There are times when we need to take our gardening to new heights and we can do this by way of climbing perennial flowers. Whether you’re trying to create a cozy outdoor room with a pergola or just installed a small arbor, either structure will seem bare without climbing plants. It’s even better when those climbing plants add gorgeous flowers to your garden structures.
This climbing plant is in the Ranunculaceae or Buttercup family and is as varied as the colors of the flowers it produces. The fragrant or non fragrant flowers are available in all colors and bi colors with single or double petals and can be an inch to several inches wide. They twist around their support by leaf stalks called petioles. They can be used on trellises, arbors, pergolas, fences or other shrubs.
Be certain of the type of Clematis you’re buying because these plants have a large range of USDA hardiness zones. Some are cold hardy to zone 3 while others are only cold hardy to zones 8. It’s more difficult to find a clematis vine that will survive the farthest southern USDA zones of 10 or 11.
Some grow only moderately fast while others grow at a fast rate. Also, some only grow 2 to 3 feet wide and tall while others climb nearly 25 feet tall with a spread of 6 feet. Clematis needs sun to part sun conditions but it will do best of the roots are kept cool and moist with shade while the vine gets sun.
The wisteria vine is part of the Fabaceae family or pea family and you can see similarity in its seed pods. The wisteria will add a sweet aroma to the structure it covers by sending out small branches. Wisterias definitely needs a sturdy garden structure to climb since it gets woody and heavy with age. It’s best known for its large drooping flowers in shades of purple and lavender.
There are several types of wisterias such as American, Chinese and Japanese. For more detailed information, see my article “Tips on Growing a Wisteria Vine.” The USDA zone hardiness can vary between plants but range from zones 3 to 10. They can grow as large as 40 feet so they have no problem covering a large pergola and becoming an outdoor room’s “roof.”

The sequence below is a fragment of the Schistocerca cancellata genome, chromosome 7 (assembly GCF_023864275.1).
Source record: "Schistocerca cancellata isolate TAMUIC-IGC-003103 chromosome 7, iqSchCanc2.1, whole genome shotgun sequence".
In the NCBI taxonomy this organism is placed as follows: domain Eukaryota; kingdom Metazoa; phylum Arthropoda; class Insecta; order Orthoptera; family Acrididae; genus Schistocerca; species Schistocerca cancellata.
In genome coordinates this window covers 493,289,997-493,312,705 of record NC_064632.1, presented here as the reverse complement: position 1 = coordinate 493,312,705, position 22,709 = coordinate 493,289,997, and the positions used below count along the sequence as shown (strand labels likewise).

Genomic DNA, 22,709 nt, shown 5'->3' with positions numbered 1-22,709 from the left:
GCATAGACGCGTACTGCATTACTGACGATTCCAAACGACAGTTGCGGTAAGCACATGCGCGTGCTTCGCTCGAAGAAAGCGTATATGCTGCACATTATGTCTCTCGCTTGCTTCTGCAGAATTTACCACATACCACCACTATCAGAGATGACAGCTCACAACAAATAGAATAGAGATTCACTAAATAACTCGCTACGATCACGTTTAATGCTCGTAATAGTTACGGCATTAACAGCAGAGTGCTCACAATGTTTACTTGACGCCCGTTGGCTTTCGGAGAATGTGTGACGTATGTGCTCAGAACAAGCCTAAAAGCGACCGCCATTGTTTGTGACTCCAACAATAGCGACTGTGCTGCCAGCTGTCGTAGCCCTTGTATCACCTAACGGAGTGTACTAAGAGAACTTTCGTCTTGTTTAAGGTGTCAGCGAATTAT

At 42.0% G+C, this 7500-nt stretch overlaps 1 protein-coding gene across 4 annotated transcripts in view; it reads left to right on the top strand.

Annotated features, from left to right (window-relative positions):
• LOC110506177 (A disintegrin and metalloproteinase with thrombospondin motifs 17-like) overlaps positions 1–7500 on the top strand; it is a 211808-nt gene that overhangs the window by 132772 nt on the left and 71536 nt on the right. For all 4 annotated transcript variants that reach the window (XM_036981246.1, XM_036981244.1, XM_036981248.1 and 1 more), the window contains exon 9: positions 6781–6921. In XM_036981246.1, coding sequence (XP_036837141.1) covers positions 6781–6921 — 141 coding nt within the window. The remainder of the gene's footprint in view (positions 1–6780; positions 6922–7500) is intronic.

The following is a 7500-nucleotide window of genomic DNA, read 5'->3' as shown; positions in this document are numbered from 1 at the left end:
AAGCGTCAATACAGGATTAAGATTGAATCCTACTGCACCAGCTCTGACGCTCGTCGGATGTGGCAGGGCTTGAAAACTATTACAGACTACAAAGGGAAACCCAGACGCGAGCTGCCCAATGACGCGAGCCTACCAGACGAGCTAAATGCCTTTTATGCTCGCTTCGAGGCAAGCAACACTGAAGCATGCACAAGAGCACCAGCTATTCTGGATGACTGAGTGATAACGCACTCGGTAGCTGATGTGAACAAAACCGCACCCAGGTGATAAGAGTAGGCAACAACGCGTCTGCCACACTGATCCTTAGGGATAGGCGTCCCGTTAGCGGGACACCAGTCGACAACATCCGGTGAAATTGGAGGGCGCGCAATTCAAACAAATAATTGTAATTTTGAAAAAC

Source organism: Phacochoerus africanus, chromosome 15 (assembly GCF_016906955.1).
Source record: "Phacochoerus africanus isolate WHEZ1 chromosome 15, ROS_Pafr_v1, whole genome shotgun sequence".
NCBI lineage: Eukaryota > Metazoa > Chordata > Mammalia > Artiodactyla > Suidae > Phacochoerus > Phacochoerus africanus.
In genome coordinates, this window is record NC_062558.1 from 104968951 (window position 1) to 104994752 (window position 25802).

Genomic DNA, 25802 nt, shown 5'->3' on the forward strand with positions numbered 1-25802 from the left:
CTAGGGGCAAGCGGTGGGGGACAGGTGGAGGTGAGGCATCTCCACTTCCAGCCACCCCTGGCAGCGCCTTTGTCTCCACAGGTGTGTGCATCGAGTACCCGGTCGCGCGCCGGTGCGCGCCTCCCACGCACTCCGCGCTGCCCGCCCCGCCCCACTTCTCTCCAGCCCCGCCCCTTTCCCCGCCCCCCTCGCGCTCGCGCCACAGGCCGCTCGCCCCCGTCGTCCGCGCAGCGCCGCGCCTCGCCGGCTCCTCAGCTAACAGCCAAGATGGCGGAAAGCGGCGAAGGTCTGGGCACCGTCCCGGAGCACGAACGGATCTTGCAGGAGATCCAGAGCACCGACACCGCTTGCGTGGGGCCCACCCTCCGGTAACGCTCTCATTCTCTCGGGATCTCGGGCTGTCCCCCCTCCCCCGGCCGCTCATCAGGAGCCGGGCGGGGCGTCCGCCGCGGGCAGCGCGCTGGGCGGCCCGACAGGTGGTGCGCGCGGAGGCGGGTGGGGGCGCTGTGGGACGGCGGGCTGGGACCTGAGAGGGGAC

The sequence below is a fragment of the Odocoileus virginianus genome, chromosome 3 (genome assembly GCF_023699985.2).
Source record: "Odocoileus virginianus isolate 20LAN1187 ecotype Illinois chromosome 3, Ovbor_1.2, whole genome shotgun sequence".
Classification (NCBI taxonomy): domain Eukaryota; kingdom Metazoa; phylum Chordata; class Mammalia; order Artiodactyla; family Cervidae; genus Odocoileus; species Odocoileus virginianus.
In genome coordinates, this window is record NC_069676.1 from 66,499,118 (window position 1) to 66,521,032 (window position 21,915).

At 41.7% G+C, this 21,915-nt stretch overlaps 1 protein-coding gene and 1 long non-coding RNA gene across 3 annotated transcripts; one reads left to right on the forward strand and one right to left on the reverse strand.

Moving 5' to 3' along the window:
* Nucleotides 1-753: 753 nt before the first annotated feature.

Who doesn’t love the beauty of climbing roses? These climbing flowers always bring a cottage garden to mind. They’re often seen sprawling over white picket fences or blooming profusely over a romantic arbor. When it comes to climbing roses, there are so many varieties to choose from in many flower colors. Roses need full sun to bloom their best.
Hardy climbing roses are able to withstand freezing temperatures and this still leaves quite a wide range of USDA hardiness zones. Most climbing roses are hardy from zones 5 to 9. When it comes to covering garden structures with climbing roses, I think arbors and fences win hands down. Another option for smaller climbing roses is a trellis. There are hundreds of attractive varieties to choose from now and can be made from several different material such as wrought iron, metal or wood.
These have a quieter beauty than the other climbing flowers, but these do it in shade. They are a deciduous vine and true climbers. They will scale whatever structure they’re planted beside, even a tree. The lacy flowers are a fragrant white type known as the hydrangea “lace cap” variety, not to be confused with the large showy round clusters of some hydrangeas. They can bloom from the middle of spring to early fall.
They are hardy from USDA zones 4 to 7. Just like other hydrangeas, these will do best in acidic to mildly acidic soil. The climbing hydrangea can grow as large as 30 to 40 feet or larger as they age. So this is another climbing plant that will do well on large structures such as pergolas, but they also are pretty scaling a fence or other garden structure.